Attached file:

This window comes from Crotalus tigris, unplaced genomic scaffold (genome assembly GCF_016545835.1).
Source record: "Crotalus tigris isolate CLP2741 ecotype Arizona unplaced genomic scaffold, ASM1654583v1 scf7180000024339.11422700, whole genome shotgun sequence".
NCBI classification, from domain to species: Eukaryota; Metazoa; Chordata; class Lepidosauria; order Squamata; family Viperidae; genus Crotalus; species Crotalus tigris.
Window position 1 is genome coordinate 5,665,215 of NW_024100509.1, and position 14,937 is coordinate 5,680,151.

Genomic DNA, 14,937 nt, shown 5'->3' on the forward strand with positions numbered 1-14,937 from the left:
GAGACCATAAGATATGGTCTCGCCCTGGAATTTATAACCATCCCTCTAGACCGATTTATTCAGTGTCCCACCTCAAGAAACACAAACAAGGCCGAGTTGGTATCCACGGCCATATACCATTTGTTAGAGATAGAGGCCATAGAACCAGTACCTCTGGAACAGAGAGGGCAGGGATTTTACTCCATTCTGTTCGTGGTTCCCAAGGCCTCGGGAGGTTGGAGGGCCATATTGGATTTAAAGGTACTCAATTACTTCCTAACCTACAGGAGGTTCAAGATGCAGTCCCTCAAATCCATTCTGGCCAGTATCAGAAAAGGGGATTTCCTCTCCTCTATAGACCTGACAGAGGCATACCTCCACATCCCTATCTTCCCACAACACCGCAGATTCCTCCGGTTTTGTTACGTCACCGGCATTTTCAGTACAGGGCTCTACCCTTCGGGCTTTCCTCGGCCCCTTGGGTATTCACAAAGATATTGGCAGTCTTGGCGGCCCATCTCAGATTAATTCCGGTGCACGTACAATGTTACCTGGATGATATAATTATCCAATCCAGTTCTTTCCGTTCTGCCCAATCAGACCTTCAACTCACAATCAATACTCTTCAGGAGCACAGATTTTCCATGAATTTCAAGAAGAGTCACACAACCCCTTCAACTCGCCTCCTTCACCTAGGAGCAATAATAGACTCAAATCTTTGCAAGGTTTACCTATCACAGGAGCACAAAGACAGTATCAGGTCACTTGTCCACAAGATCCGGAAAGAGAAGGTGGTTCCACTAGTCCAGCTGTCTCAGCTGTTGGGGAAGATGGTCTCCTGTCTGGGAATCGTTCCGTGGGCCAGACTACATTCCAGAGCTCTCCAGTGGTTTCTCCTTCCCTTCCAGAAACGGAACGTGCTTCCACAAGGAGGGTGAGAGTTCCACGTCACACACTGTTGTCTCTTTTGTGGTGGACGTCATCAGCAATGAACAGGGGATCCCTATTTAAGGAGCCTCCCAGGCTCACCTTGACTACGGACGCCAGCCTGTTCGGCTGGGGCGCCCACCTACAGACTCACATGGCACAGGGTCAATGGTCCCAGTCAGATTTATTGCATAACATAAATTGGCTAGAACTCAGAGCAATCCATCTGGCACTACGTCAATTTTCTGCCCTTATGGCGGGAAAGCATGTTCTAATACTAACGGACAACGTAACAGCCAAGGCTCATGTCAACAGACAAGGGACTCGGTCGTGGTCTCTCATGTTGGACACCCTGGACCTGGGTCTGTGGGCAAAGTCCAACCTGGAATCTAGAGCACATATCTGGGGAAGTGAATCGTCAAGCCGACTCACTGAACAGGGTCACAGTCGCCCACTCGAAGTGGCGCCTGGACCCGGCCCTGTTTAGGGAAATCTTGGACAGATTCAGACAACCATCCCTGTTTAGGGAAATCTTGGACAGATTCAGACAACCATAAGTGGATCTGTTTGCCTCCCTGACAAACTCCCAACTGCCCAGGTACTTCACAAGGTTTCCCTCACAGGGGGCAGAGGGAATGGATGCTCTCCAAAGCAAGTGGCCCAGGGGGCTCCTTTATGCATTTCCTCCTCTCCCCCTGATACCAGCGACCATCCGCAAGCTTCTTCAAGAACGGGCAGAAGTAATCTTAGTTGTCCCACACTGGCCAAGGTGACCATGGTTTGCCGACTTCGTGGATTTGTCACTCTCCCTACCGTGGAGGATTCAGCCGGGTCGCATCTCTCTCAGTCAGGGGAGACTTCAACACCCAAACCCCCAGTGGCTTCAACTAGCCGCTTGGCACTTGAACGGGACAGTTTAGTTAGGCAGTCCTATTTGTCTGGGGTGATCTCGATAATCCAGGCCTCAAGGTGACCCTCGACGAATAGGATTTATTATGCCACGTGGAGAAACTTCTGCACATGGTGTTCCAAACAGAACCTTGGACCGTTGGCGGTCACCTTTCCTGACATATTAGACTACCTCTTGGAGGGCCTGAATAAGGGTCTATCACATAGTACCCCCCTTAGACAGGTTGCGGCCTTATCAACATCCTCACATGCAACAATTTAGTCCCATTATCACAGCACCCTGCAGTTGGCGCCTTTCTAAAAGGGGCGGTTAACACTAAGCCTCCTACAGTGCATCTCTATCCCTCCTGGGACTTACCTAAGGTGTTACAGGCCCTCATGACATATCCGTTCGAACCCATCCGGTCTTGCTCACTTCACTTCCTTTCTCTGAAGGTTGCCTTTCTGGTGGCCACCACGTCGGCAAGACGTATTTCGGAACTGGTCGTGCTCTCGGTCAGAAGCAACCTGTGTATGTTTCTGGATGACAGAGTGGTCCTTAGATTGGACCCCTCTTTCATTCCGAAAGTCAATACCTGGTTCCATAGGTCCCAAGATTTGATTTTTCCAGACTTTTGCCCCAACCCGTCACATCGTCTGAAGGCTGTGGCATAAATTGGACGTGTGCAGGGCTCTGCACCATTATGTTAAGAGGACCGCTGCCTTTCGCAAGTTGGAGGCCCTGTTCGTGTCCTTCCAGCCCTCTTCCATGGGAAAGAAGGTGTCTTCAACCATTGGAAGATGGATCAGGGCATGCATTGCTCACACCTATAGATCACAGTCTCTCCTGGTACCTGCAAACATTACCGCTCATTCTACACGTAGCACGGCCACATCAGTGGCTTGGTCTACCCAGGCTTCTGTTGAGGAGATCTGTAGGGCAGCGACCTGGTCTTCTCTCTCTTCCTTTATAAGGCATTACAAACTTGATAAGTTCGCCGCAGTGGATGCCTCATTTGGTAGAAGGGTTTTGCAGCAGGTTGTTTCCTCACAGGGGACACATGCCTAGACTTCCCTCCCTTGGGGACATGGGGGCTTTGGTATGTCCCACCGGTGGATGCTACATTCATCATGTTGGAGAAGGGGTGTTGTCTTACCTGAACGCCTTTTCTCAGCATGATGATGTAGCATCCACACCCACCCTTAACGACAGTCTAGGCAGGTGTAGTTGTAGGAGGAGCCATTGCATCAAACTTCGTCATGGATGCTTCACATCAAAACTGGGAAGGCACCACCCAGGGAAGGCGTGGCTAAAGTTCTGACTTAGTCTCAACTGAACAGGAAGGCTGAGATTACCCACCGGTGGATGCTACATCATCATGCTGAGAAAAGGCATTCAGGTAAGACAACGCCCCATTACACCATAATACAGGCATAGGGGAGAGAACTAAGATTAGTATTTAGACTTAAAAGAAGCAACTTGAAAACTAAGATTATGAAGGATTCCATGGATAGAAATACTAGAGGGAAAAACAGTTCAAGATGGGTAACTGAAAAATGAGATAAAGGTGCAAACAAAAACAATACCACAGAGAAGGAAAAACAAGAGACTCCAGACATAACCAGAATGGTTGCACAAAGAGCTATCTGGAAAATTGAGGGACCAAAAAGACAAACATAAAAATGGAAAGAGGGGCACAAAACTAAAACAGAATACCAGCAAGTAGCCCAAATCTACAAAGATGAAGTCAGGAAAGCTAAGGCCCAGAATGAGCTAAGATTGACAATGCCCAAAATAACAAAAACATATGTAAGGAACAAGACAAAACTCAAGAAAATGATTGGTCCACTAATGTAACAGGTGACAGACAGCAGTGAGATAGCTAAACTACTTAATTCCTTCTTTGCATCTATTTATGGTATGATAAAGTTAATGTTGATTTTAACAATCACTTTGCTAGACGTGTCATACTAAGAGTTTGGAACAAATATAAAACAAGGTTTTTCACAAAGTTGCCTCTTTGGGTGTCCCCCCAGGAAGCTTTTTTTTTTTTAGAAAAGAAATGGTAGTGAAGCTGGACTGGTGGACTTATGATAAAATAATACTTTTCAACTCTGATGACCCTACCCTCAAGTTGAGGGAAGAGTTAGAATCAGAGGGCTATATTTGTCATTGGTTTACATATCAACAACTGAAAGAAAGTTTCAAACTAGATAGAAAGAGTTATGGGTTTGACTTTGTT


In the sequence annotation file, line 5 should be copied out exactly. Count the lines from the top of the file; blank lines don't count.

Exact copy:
Genomic DNA, 14,937 nt, shown 5'->3' on the forward strand with positions numbered 1-14,937 from the left: